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first sermon of the new year

Its really easy to (disagree) when all of your disagreements are theoretical - http://ashleighthelion.tumblr.com/post/58498008281/blacksentai-white-dudes-have-this-thing-where

This describes the problem with the idea of a friendly disagreement, where the issues involved are anything but friendly, very well.

To my mind, this also connects to a similar problematic concept: "agreeing to disagree", where both people are supposed to accept that they'll never be able to change the other's mind. Supposedly a model of temperance and fair-mindedness, I'd argue that this, too, is a luxury that many can't afford. I'd argue that agreeing to disagree, far from a virtue, is a reactionary and politically stifling concept that is counterproductive to social progress.

It's one thing if friends come from different places of origin, and bring their own perspective on topics. That's to be expected, even encouraged. Friends -- people in general -- should be able to have animated discussions and even arguments, and not always come to a perfect agreement. But the reason for that is because truth is a work in progress. It's not because people should be defending their mutually exclusive territory. Agreeing to disagree would have us start at different places... and never leave those points of origin. Yes, our personal issues need to be acknowledged. But from there, they need to be surpassed. Debate is a process of improvement, not a way to affirm atomism.

"Judge, and be prepared to be judged" - Ayn Rand, in a rare lucid moment

"I'll call you on your shit, please call me on mine" - Propaghandi

Progress happens when we are respectful of our frequent need to have our presumptions disrespected.

It's easy to stereotype radical groups as closed-minded, unwelcoming, and only concerned with a single set of issues. Some groups that call themselves radical are indeed only radical in the most narrow sense of the word; it's all the patriarchy's fault, they say, or it's all capitalism's fault. But radicalism and multidimensional analysis are not exclusive. Radicalism, if it's worthy of the name, is willing to keep digging. It's receptive to new ideas, flexible in its thinking, and willing to debate, provided those debates are constructive.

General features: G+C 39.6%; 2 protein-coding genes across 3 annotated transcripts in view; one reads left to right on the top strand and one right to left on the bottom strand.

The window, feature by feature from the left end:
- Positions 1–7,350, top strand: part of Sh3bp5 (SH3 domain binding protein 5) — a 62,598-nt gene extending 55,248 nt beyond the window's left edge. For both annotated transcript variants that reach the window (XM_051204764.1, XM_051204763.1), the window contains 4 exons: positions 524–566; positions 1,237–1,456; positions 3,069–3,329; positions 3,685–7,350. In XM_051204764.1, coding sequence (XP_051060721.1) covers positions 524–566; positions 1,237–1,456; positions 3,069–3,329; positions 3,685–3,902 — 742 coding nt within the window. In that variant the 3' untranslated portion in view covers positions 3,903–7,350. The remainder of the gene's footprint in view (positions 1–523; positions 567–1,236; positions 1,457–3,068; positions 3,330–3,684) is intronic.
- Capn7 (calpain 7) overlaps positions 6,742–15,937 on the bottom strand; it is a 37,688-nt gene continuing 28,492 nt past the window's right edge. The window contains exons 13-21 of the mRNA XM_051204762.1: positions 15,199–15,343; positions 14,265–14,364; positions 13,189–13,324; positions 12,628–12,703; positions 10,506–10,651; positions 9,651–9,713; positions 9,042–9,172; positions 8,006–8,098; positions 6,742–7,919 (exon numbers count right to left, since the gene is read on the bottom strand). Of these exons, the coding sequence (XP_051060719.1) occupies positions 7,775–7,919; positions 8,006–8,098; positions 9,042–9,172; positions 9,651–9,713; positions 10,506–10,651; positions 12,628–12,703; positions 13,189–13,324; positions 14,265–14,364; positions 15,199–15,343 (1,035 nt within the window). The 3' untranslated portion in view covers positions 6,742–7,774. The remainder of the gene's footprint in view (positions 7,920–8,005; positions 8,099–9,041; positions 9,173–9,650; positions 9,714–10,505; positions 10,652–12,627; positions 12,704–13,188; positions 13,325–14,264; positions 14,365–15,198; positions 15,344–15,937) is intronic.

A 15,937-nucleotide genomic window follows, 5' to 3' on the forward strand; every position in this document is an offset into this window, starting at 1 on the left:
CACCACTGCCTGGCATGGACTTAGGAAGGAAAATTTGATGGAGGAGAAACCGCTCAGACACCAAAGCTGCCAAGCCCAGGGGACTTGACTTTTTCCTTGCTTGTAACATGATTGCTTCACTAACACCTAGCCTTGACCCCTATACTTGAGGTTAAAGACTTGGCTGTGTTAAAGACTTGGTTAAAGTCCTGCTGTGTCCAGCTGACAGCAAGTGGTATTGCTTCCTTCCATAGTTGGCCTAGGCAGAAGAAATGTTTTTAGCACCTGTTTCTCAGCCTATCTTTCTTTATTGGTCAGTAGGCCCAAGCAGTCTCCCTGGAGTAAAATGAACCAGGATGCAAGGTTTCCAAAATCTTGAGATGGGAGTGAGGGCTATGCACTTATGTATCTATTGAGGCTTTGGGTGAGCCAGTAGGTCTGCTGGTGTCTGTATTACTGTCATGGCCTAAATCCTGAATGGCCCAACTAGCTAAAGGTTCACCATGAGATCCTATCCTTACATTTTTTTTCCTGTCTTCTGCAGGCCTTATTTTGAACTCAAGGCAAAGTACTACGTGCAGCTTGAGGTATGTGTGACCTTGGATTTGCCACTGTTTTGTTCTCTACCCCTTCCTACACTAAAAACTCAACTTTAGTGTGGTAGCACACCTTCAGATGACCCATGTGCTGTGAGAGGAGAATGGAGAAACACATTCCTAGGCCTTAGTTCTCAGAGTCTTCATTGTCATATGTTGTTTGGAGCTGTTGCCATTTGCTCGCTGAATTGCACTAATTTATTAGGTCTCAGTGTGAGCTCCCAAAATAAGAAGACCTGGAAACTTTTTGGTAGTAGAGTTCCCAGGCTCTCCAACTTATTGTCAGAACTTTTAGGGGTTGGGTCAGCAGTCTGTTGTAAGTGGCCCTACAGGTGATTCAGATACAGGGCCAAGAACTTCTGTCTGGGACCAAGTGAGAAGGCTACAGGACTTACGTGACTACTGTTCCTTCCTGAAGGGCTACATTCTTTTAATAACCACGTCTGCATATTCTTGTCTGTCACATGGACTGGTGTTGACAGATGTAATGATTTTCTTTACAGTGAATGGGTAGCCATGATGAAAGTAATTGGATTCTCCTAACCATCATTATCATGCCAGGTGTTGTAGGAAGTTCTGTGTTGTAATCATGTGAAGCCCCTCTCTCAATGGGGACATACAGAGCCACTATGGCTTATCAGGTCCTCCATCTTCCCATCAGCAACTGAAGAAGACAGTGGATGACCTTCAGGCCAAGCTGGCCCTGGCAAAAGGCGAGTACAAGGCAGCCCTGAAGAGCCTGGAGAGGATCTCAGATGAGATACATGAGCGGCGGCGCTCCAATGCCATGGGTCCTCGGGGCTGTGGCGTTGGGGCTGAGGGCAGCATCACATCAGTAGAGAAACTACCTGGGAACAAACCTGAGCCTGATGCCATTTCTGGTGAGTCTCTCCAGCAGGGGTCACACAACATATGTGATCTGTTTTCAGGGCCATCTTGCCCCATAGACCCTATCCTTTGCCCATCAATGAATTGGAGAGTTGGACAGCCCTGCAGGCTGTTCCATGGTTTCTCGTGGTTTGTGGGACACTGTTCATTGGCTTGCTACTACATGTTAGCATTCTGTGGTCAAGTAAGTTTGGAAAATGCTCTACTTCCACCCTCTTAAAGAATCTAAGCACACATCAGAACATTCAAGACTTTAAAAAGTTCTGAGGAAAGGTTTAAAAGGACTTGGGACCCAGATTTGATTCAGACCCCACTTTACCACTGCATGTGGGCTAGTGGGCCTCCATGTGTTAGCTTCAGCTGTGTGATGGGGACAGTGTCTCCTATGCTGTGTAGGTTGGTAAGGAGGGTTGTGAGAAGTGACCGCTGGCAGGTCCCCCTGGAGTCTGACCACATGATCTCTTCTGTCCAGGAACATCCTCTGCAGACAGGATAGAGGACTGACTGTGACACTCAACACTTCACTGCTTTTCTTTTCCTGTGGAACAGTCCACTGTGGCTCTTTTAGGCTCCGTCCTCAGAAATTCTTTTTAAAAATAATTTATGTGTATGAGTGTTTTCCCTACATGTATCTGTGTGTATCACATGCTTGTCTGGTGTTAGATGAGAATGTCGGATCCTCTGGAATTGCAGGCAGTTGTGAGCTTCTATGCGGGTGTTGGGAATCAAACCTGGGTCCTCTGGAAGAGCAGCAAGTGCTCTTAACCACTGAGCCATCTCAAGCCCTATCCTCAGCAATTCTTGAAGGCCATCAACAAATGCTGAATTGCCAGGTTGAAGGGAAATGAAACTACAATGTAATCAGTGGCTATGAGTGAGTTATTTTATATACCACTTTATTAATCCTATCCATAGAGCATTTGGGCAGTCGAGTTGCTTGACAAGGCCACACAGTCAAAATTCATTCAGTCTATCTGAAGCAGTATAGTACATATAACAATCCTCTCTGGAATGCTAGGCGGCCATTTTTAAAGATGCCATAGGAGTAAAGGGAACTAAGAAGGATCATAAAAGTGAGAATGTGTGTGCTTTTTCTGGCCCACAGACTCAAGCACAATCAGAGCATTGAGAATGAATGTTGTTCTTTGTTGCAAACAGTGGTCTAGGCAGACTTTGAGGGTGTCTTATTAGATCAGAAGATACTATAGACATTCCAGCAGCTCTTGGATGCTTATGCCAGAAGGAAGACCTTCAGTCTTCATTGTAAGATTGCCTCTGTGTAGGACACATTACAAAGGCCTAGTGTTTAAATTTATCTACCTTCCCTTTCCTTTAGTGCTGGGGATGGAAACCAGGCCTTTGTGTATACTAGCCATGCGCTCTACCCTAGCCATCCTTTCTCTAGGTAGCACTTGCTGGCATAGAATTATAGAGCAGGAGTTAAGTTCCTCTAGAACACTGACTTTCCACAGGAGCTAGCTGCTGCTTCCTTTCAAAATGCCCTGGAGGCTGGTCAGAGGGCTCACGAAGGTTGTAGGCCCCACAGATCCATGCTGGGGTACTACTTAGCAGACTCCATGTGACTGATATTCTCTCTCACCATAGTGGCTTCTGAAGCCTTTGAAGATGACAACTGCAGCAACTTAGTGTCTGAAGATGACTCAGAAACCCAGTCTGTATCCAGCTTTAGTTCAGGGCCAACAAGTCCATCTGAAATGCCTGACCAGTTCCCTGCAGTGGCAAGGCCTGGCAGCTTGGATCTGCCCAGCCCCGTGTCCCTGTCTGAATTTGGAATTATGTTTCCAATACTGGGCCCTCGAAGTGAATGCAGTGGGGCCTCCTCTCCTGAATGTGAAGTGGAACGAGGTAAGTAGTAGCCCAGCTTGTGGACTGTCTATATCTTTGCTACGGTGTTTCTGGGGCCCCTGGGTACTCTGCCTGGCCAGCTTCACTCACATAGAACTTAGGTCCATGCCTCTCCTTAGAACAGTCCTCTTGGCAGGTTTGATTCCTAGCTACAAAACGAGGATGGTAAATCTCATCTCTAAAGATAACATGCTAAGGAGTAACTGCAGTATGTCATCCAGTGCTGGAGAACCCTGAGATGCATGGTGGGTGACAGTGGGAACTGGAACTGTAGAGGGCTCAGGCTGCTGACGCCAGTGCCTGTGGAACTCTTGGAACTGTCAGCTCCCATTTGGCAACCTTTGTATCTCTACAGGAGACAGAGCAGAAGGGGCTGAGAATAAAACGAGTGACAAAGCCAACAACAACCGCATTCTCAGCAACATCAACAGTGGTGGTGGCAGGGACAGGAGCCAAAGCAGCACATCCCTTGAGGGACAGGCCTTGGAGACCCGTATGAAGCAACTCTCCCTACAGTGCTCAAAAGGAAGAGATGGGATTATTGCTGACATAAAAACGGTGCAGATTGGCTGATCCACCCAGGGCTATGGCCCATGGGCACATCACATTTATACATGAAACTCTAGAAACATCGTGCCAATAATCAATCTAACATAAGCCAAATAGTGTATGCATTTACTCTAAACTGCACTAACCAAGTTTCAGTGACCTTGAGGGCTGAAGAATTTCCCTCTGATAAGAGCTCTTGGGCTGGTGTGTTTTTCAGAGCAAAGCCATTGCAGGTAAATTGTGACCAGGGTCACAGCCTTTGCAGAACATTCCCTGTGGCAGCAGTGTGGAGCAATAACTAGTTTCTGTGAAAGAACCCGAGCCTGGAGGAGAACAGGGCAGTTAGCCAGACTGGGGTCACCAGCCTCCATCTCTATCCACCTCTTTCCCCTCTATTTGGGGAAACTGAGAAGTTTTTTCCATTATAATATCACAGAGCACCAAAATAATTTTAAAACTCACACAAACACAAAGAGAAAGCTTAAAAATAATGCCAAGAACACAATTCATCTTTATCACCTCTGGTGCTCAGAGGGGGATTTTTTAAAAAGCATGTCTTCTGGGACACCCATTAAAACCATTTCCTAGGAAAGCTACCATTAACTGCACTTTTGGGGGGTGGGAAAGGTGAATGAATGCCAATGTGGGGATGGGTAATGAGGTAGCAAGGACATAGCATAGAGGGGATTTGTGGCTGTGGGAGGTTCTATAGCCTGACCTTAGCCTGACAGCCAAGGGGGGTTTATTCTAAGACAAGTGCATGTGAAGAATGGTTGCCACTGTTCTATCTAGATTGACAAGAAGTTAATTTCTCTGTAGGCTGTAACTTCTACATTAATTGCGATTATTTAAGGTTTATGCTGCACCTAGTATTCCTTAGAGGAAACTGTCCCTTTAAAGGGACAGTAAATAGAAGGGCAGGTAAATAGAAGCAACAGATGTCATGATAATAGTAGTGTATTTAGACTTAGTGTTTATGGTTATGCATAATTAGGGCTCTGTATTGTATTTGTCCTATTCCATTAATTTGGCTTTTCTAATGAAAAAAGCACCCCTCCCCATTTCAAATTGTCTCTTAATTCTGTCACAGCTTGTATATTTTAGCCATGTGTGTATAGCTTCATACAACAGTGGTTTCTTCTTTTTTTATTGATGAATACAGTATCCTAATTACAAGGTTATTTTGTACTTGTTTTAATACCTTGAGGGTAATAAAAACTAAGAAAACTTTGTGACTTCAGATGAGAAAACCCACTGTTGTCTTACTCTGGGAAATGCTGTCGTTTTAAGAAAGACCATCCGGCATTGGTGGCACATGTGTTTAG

In my experience, liberal circles have been the most silencing, and the least willing to work towards uncomfortable truths. On one hand, they've put things up for debate that really shouldn't be, in the name of fairness and inclusion; on the other, they've kept some subjects verboten, in the name of not pushing people out of their comfort zone. But growth and development has everything to do with being pushy. With limited time and limited resources, advocates can't afford to water themselves down, nor to bog themselves down in second-guessing based on how other people might react. Advocates should push in a smart, contextually aware way, yes. But they should push. As far as you push others, that's as far as they might come along with you. While, as far as you don't push, that's as far as they'll never move. You do them no harm by pushing, and though they might disappoint you, you do yourself no harm by being disappointed. For advocates -- and anyone who thinks along political lines should be an advocate of something -- a corollary to being prepared to be judged might be this: allow yourself to risk disappointment in others, as long as they might pleasantly surprise you.

Comments

scaleness
Jan. 20th, 2014 07:31 am (UTC)
I might not be the easiest person to deal with, but I didn't write this post to attack you, or attack anyone. A discussion we had inspired part of the post, but I wasn't angry at you over it.

It would be considerate to precede entries like this with trigger warnings, but if you write more without doing so, I'm not going to say anything about that, either.

No. Absolutely not, I wrote nothing here that warrants a trigger warning.

This hasn't been a debate, and I'm not trying to be the winner. You raised some issues and I tried to address them. Intent isn't magic, and I'm sure I could've done a better job of some things, but those were my intentions nevertheless.

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tsunderekko
scaleness
scaleness

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